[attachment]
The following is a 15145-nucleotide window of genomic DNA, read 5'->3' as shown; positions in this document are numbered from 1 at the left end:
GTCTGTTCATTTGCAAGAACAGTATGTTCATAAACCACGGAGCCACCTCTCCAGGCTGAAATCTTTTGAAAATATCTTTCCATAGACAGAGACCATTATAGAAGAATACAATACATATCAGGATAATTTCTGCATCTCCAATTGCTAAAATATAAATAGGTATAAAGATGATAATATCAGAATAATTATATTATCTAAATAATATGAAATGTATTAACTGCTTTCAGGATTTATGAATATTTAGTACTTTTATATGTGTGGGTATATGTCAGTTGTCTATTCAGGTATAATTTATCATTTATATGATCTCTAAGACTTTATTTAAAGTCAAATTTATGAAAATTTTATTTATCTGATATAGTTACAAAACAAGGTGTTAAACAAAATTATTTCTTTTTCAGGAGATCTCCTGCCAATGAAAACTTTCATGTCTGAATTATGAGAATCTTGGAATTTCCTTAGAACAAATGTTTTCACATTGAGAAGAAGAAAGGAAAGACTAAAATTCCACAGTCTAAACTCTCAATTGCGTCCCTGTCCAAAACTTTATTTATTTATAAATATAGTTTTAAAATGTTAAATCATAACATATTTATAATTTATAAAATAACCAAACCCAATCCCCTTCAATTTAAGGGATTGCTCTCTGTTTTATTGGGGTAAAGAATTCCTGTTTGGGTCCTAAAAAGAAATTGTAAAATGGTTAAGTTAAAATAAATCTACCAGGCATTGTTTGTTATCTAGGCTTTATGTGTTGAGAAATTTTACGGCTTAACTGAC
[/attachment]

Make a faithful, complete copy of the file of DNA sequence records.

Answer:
The following is a 15145-nucleotide window of genomic DNA, read 5'->3' as shown; positions in this document are numbered from 1 at the left end:
GTCTGTTCATTTGCAAGAACAGTATGTTCATAAACCACGGAGCCACCTCTCCAGGCTGAAATCTTTTGAAAATATCTTTCCATAGACAGAGACCATTATAGAAGAATACAATACATATCAGGATAATTTCTGCATCTCCAATTGCTAAAATATAAATAGGTATAAAGATGATAATATCAGAATAATTATATTATCTAAATAATATGAAATGTATTAACTGCTTTCAGGATTTATGAATATTTAGTACTTTTATATGTGTGGGTATATGTCAGTTGTCTATTCAGGTATAATTTATCATTTATATGATCTCTAAGACTTTATTTAAAGTCAAATTTATGAAAATTTTATTTATCTGATATAGTTACAAAACAAGGTGTTAAACAAAATTATTTCTTTTTCAGGAGATCTCCTGCCAATGAAAACTTTCATGTCTGAATTATGAGAATCTTGGAATTTCCTTAGAACAAATGTTTTCACATTGAGAAGAAGAAAGGAAAGACTAAAATTCCACAGTCTAAACTCTCAATTGCGTCCCTGTCCAAAACTTTATTTATTTATAAATATAGTTTTAAAATGTTAAATCATAACATATTTATAATTTATAAAATAACCAAACCCAATCCCCTTCAATTTAAGGGATTGCTCTCTGTTTTATTGGGGTAAAGAATTCCTGTTTGGGTCCTAAAAAGAAATTGTAAAATGGTTAAGTTAAAATAAATCTACCAGGCATTGTTTGTTATCTAGGCTTTATGTGTTGAGAAATTTTACGGCTTAACTGAC